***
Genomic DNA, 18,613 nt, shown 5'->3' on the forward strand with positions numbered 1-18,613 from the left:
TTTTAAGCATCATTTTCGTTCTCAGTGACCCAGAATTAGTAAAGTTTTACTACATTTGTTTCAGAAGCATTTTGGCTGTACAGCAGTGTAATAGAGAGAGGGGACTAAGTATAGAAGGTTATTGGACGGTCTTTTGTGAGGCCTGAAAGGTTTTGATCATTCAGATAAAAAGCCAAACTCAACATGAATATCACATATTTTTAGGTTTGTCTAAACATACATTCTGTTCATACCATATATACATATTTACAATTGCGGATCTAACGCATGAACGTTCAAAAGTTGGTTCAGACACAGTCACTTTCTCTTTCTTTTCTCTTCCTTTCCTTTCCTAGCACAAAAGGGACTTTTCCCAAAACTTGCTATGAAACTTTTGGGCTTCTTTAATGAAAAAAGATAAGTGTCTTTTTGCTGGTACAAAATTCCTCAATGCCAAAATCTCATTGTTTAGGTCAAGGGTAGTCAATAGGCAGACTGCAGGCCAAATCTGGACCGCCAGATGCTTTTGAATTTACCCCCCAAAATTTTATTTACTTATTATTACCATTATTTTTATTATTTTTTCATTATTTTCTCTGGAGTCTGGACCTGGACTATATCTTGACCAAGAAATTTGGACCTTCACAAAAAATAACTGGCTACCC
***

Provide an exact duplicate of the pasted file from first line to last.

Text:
Genomic DNA, 18,613 nt, shown 5'->3' on the forward strand with positions numbered 1-18,613 from the left:
TTTTAAGCATCATTTTCGTTCTCAGTGACCCAGAATTAGTAAAGTTTTACTACATTTGTTTCAGAAGCATTTTGGCTGTACAGCAGTGTAATAGAGAGAGGGGACTAAGTATAGAAGGTTATTGGACGGTCTTTTGTGAGGCCTGAAAGGTTTTGATCATTCAGATAAAAAGCCAAACTCAACATGAATATCACATATTTTTAGGTTTGTCTAAACATACATTCTGTTCATACCATATATACATATTTACAATTGCGGATCTAACGCATGAACGTTCAAAAGTTGGTTCAGACACAGTCACTTTCTCTTTCTTTTCTCTTCCTTTCCTTTCCTAGCACAAAAGGGACTTTTCCCAAAACTTGCTATGAAACTTTTGGGCTTCTTTAATGAAAAAAGATAAGTGTCTTTTTGCTGGTACAAAATTCCTCAATGCCAAAATCTCATTGTTTAGGTCAAGGGTAGTCAATAGGCAGACTGCAGGCCAAATCTGGACCGCCAGATGCTTTTGAATTTACCCCCCAAAATTTTATTTACTTATTATTACCATTATTTTTATTATTTTTTCATTATTTTCTCTGGAGTCTGGACCTGGACTATATCTTGACCAAGAAATTTGGACCTTCACAAAAAATAACTGGCTACCC